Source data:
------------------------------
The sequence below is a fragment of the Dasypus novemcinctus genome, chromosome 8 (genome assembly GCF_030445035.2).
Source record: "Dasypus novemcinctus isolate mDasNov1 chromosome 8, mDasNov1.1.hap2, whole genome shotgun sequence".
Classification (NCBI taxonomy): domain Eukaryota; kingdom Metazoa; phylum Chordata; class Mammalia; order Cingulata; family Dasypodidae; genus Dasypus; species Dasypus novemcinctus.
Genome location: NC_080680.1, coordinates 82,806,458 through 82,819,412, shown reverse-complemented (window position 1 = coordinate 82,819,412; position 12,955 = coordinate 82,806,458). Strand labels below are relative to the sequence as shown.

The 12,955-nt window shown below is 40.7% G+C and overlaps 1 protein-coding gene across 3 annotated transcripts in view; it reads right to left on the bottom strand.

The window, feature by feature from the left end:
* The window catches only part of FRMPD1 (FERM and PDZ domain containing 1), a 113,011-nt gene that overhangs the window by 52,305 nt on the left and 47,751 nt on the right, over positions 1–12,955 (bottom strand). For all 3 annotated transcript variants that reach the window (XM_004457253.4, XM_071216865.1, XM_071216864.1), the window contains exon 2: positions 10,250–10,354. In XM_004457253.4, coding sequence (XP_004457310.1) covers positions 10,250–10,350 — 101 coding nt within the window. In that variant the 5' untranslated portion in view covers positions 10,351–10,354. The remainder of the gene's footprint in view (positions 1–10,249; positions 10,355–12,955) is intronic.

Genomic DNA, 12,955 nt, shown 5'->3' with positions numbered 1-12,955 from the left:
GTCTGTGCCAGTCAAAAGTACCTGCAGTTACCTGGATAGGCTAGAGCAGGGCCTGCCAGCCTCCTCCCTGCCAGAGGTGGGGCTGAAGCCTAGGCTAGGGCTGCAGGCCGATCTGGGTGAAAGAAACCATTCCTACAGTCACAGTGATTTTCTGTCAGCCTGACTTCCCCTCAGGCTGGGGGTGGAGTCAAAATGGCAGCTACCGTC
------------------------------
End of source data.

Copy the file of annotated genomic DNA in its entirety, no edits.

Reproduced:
The sequence below is a fragment of the Dasypus novemcinctus genome, chromosome 8 (genome assembly GCF_030445035.2).
Source record: "Dasypus novemcinctus isolate mDasNov1 chromosome 8, mDasNov1.1.hap2, whole genome shotgun sequence".
Classification (NCBI taxonomy): domain Eukaryota; kingdom Metazoa; phylum Chordata; class Mammalia; order Cingulata; family Dasypodidae; genus Dasypus; species Dasypus novemcinctus.
Genome location: NC_080680.1, coordinates 82,806,458 through 82,819,412, shown reverse-complemented (window position 1 = coordinate 82,819,412; position 12,955 = coordinate 82,806,458). Strand labels below are relative to the sequence as shown.

The 12,955-nt window shown below is 40.7% G+C and overlaps 1 protein-coding gene across 3 annotated transcripts in view; it reads right to left on the bottom strand.

The window, feature by feature from the left end:
* The window catches only part of FRMPD1 (FERM and PDZ domain containing 1), a 113,011-nt gene that overhangs the window by 52,305 nt on the left and 47,751 nt on the right, over positions 1–12,955 (bottom strand). For all 3 annotated transcript variants that reach the window (XM_004457253.4, XM_071216865.1, XM_071216864.1), the window contains exon 2: positions 10,250–10,354. In XM_004457253.4, coding sequence (XP_004457310.1) covers positions 10,250–10,350 — 101 coding nt within the window. In that variant the 5' untranslated portion in view covers positions 10,351–10,354. The remainder of the gene's footprint in view (positions 1–10,249; positions 10,355–12,955) is intronic.

Genomic DNA, 12,955 nt, shown 5'->3' with positions numbered 1-12,955 from the left:
GTCTGTGCCAGTCAAAAGTACCTGCAGTTACCTGGATAGGCTAGAGCAGGGCCTGCCAGCCTCCTCCCTGCCAGAGGTGGGGCTGAAGCCTAGGCTAGGGCTGCAGGCCGATCTGGGTGAAAGAAACCATTCCTACAGTCACAGTGATTTTCTGTCAGCCTGACTTCCCCTCAGGCTGGGGGTGGAGTCAAAATGGCAGCTACCGTC